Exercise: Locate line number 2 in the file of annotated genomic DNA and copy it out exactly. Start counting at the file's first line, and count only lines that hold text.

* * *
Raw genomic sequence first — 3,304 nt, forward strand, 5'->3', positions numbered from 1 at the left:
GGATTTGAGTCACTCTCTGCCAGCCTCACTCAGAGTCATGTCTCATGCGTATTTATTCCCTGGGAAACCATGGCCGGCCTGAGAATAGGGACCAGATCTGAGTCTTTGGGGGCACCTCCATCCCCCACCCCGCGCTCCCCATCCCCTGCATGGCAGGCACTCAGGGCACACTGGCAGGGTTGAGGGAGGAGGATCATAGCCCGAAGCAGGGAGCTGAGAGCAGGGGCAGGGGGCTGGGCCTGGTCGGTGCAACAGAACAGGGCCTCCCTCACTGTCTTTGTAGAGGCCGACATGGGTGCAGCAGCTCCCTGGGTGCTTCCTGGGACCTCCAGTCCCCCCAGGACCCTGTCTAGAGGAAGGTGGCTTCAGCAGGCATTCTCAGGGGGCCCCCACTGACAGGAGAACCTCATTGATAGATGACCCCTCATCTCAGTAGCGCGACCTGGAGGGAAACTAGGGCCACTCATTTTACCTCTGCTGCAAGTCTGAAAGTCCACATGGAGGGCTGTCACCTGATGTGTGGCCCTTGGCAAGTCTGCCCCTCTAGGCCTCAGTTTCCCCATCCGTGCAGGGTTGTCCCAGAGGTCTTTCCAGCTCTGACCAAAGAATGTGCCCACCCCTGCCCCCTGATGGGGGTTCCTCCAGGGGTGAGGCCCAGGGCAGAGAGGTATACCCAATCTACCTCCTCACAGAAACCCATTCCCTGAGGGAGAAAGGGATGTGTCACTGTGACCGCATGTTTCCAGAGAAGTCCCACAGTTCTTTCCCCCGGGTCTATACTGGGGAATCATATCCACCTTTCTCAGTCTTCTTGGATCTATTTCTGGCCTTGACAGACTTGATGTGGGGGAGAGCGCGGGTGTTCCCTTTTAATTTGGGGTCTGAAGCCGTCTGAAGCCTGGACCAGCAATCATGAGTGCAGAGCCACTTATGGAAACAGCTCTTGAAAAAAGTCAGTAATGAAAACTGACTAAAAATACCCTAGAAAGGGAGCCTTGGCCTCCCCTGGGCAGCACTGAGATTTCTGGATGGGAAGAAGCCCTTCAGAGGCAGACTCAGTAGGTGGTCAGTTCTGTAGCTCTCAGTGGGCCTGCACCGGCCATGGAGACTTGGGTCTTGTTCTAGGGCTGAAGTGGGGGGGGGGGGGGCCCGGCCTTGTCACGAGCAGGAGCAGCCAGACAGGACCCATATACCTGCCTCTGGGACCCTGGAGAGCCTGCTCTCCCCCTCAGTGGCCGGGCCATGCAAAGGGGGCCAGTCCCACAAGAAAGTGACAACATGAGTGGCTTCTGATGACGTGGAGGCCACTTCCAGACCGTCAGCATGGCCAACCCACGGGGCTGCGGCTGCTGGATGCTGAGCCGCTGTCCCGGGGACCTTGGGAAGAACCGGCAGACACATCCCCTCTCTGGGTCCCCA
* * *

GGATTTGAGTCACTCTCTGCCAGCCTCACTCAGAGTCATGTCTCATGCGTATTTATTCCCTGGGAAACCATGGCCGGCCTGAGAATAGGGACCAGATCTGAGTCTTTGGGGGCACCTCCATCCCCCACCCCGCGCTCCCCATCCCCTGCATGGCAGGCACTCAGGGCACACTGGCAGGGTTGAGGGAGGAGGATCATAGCCCGAAGCAGGGAGCTGAGAGCAGGGGCAGGGGGCTGGGCCTGGTCGGTGCAACAGAACAGGGCCTCCCTCACTGTCTTTGTAGAGGCCGACATGGGTGCAGCAGCTCCCTGGGTGCTTCCTGGGACCTCCAGTCCCCCCAGGACCCTGTCTAGAGGAAGGTGGCTTCAGCAGGCATTCTCAGGGGGCCCCCACTGACAGGAGAACCTCATTGATAGATGACCCCTCATCTCAGTAGCGCGACCTGGAGGGAAACTAGGGCCACTCATTTTACCTCTGCTGCAAGTCTGAAAGTCCACATGGAGGGCTGTCACCTGATGTGTGGCCCTTGGCAAGTCTGCCCCTCTAGGCCTCAGTTTCCCCATCCGTGCAGGGTTGTCCCAGAGGTCTTTCCAGCTCTGACCAAAGAATGTGCCCACCCCTGCCCCCTGATGGGGGTTCCTCCAGGGGTGAGGCCCAGGGCAGAGAGGTATACCCAATCTACCTCCTCACAGAAACCCATTCCCTGAGGGAGAAAGGGATGTGTCACTGTGACCGCATGTTTCCAGAGAAGTCCCACAGTTCTTTCCCCCGGGTCTATACTGGGGAATCATATCCACCTTTCTCAGTCTTCTTGGATCTATTTCTGGCCTTGACAGACTTGATGTGGGGGAGAGCGCGGGTGTTCCCTTTTAATTTGGGGTCTGAAGCCGTCTGAAGCCTGGACCAGCAATCATGAGTGCAGAGCCACTTATGGAAACAGCTCTTGAAAAAAGTCAGTAATGAAAACTGACTAAAAATACCCTAGAAAGGGAGCCTTGGCCTCCCCTGGGCAGCACTGAGATTTCTGGATGGGAAGAAGCCCTTCAGAGGCAGACTCAGTAGGTGGTCAGTTCTGTAGCTCTCAGTGGGCCTGCACCGGCCATGGAGACTTGGGTCTTGTTCTAGGGCTGAAGTGGGGGGGGGGGGGGCCCGGCCTTGTCACGAGCAGGAGCAGCCAGACAGGACCCATATACCTGCCTCTGGGACCCTGGAGAGCCTGCTCTCCCCCTCAGTGGCCGGGCCATGCAAAGGGGGCCAGTCCCACAAGAAAGTGACAACATGAGTGGCTTCTGATGACGTGGAGGCCACTTCCAGACCGTCAGCATGGCCAACCCACGGGGCTGCGGCTGCTGGATGCTGAGCCGCTGTCCCGGGGACCTTGGGAAGAACCGGCAGACACATCCCCTCTCTGGGTCCCCA